6. A 1974 Timex no less. I have a little blue dial petite from 1974 April 6 1974 Swedish pop group ABBA's song Waterloo wins the 1974 Eurovision Song Contest in Brighton, England, UK. August 8 1974 - U.S. President Richard Nixon announces his resignation on August 8, effective at noon on August 9.
  7. Lenin... no, not John, the other one. LeninVer1.0-30.100Centre1.79RoundRedStarsCreamBoldFont.svg
  8. If you have been following this discussion on radioactive lume, you might find this interesting. Something to bear in mind, most "radioactive" watches are mildly hazardous, if the lume particulate is allowed to escape in to the environment which is why the majority of watches produced today do not contain any radioactive material. There are a few exceptions that have tritium tubes, but they are mainly intended for military or dive use. The doses in normal use from wearing an old radium, Promethium or tritium lumed watch are almost too small to measure, however the devices in this video are actually a genuine radiation risk, all be it a relatively low one. If, on the other hand, you are looking for something to calibrate your Geiger counter with, then you might like this ebay search -> https://www.ebay.co.uk/sch/i.html?_odkw=Negative+Ion+powder&_sop=15&_osacat=0&_from=R40&_trksid=m570.l1313&_nkw=Negative+Ion+&_sacat=0 Buy at your own risk of course. The one I found most concerning was this. https://www.ebay.co.uk/itm/Pack-of-4-Energy-Armor-Negative-Ion-Sports-Hair-Bands-Providing-Natures-Ions/251469259674?epid=1388443313&hash=item3a8cbc639a:g:XK0AAOxyXzxTGcHK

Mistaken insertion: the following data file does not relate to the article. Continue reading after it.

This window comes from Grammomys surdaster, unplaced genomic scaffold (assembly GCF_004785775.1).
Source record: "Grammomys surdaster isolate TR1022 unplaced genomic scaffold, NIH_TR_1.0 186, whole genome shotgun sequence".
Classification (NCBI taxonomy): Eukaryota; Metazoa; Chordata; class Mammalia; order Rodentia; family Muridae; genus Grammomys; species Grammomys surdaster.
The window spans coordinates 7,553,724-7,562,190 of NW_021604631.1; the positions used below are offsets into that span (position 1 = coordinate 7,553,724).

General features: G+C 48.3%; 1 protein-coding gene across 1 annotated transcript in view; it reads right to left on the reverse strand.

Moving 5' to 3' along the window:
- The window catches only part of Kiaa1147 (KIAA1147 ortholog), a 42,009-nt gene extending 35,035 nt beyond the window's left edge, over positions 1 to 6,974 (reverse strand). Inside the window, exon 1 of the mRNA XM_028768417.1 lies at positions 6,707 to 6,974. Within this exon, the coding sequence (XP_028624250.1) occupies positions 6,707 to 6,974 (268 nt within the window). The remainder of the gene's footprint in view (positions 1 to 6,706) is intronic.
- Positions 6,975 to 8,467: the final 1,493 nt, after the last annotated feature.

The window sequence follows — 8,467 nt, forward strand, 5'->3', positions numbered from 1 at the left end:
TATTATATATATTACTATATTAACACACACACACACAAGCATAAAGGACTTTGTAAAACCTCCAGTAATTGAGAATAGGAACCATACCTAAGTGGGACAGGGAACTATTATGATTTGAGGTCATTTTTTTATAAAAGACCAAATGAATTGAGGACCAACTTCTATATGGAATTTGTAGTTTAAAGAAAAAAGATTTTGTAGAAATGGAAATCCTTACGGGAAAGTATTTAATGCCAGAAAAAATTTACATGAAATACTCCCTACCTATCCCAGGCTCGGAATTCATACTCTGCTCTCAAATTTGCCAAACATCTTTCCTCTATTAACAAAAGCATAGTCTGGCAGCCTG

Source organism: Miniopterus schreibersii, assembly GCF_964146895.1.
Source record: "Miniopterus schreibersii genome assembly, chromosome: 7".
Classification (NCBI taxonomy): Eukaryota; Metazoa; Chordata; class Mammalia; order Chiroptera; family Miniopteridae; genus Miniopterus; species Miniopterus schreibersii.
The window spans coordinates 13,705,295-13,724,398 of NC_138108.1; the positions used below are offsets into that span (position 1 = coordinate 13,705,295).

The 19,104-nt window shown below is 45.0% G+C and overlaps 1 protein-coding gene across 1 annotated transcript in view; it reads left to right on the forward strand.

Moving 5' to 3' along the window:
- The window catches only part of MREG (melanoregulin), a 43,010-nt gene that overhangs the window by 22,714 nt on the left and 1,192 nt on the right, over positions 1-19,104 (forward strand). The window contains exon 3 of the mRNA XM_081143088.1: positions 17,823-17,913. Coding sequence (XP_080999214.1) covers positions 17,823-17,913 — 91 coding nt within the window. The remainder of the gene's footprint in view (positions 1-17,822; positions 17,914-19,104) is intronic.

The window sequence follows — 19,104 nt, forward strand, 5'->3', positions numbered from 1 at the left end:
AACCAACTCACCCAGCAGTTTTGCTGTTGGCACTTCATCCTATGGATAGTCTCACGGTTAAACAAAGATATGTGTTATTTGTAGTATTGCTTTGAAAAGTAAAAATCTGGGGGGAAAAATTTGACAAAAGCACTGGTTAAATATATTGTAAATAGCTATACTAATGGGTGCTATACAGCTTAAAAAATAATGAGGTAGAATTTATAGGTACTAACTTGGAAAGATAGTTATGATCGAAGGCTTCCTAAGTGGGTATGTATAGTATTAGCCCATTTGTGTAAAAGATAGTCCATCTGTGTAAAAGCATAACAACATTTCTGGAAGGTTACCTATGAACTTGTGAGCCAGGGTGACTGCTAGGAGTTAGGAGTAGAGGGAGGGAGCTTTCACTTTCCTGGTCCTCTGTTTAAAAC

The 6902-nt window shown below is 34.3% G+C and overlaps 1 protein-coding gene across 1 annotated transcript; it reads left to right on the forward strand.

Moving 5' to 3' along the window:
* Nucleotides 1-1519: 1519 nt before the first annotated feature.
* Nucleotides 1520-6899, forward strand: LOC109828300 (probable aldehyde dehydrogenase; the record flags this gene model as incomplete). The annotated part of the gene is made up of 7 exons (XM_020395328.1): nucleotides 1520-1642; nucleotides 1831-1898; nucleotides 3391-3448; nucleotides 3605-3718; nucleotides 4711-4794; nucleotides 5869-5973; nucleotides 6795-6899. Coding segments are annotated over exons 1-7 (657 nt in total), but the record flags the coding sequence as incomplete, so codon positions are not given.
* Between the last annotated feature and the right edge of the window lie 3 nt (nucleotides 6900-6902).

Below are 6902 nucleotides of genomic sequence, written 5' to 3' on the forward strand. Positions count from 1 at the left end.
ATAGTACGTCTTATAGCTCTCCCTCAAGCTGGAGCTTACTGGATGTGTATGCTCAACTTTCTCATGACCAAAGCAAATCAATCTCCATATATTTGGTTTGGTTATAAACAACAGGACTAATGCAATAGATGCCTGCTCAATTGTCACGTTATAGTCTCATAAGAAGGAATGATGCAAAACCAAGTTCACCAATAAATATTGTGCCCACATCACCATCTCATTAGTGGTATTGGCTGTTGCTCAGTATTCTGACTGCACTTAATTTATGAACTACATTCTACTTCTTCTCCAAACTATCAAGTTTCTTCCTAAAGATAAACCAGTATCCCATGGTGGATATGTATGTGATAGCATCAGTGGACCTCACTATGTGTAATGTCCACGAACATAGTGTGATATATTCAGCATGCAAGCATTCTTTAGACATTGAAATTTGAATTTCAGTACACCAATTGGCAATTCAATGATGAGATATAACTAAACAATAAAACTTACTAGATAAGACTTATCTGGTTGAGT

9. 19 Jewel version in cream. Attribution-ShareAlike CC BY-SA CheVer1.0-30.100Centre1.79RoundRedStarsCream.svg Quartz version. CheVer1.0-30.100Centre1.79RoundRedStarsCream.svg
  10. Given the relatively small size of the mainsprings, and the relative complexity of the associated gearing, and the large balance, I suspect that the most likely explanation is that they were looking for improved accuracy rather than run time. As you say it looks more like their aim was to reduce isochronism errors. Your freshly cleaned version seems to suggest that this might have been a successful engineering endevour. Compare with for example the double barrel Seiko spring drive. https://www.grand-seiko.com/us-en/special/sd20th_elegance/ "This same elite team of watchmakers now presents Caliber 9R02, a new movement that has two mainsprings set in parallel within a single barrel and uses the unique Torque Return System* to deliver a power reserve of 84 hours." In that particular caliber the setup of the two springs is some what different. I suspect the increased jewel count in the Seiko might be put to a somewhat more productive use too. Although the Seiko is arguably not fundamentally that much more accurate. "A new Spring Drive caliber, 9R31, which has the same dual mainspring structure as 9R02 and the same high precision rate of one second a day and delivers a power reserve of 72 hours."